ET Fees are unlawful: what does this mean for employers?

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As the news of the Supreme Court’s Judgment on employment tribunal fees sinks in, Tim Forer, a partner in the employment law team at Blake Morgan, looks at what this means for employers…

While the principle of access to justice is extremely important, this decision by the Supreme Court is a blow to employers who are already struggling with the impact of increased employment costs of the Apprenticeship Levy, increase in the National Living Wage and other measures.

Tim Forer, a partner in the employment law team at Blake Morgan

Its impact is that Employment Tribunal (ET) and Employment Appeal Tribunal fees cease to be payable as of today, and past fees must be reimbursed by the Government. The practicalities of how the Government will do this remain to be seen, and it is not clear how much it will cost, but estimates range from £27m to £31m.

While the Supreme Court concluded that the ET fee regime has prevented access to justice, the reduction in claims seen since 2013 is potentially also due to the increase in qualifying service required to bring a claim for unfair dismissal introduced in 2012. Therefore it will be interesting to see what level the increase in claims will be as a result of removing fees, but our view is that an increase in claims is inevitable, particularly some low level claims such as holiday pay and unlawful deduction of wages.

Today’s decision means employers will have to ensure, more than ever, that they carefully follow employment laws in their treatment of employees. Of course, many employers will already be doing so as a matter of best practice and getting the best out of their staff.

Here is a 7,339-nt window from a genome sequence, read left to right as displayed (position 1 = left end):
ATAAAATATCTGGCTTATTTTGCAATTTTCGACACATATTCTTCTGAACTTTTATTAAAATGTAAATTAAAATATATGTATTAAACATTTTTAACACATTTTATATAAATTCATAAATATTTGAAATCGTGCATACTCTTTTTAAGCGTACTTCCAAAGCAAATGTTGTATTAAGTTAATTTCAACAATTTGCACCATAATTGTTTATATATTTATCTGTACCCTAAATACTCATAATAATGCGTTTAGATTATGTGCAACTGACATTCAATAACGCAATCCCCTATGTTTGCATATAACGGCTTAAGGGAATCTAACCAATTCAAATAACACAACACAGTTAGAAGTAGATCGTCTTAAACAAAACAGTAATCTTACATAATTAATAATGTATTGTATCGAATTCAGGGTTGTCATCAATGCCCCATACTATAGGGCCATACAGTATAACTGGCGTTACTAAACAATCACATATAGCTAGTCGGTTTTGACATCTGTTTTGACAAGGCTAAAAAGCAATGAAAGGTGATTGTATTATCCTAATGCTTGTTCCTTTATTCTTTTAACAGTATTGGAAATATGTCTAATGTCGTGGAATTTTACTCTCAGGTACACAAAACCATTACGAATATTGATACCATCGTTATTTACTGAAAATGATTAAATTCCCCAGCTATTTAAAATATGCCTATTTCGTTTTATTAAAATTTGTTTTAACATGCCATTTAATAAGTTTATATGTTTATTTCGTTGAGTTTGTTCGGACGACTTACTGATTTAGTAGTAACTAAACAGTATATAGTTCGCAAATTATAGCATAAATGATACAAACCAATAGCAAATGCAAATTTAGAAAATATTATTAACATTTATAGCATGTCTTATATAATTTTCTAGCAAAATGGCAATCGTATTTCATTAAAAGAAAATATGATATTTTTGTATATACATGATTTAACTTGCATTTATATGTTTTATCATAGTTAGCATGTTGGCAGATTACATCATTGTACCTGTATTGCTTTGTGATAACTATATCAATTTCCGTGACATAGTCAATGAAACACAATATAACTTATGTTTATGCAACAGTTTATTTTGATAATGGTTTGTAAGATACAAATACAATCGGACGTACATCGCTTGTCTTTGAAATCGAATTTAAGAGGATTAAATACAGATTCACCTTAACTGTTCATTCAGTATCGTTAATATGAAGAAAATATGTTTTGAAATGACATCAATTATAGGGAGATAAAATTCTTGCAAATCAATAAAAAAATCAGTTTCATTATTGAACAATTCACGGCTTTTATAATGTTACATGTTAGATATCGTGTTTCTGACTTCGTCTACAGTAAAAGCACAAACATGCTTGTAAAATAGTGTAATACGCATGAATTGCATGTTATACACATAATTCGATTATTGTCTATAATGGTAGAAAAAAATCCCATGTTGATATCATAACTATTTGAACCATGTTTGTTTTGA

Significantly, recent statistics showed that the dramatic fall in claims did not result in a fall in unmeritorious claims. Prior to the judgement, therefore, there were already indications that the ET fee regime was deterring claims with real merit. In addition, the amount recovered from fees didn’t contribute to the running of the ET service as envisaged.

Although all ET fees will be repaid and the fee regime ends today, we would not be surprised to see the Government responding in due course with new legislation to introduce a modified fees regime, rather than abandon it entirely.

This may take into account the level of any claim when setting a fee (as in the civil courts) which was a specific point made by the Supreme Court when concluding that the regime prevented access to justice.

One criticism of the ET fees regime was that the Government had not shown any evidence to show why the fees for different types of cases had been set at the level they had. In many cases, for example, bringing a claim for a small amount of holiday pay would not have been worthwhile for many individuals compared to the fee to be paid.

However, any new regime would also need to take into account the discrimination issues addressed by the Supreme Court, where it concluded that the regime was indirectly discriminatory because a higher proportion of women bring the more expensive type of claim (often sex or pregnancy discrimination) than the cheaper type of claim.

Also related to the ET fee regime is the issue of enforcement. The Taylor Review recently recommended that the Government should make the enforcement process simpler for employees and workers by taking enforcement action against employers/engagers who do not pay ET awards and a naming and shaming scheme for employers who do not pay Employment Tribunal awards within a reasonable time.

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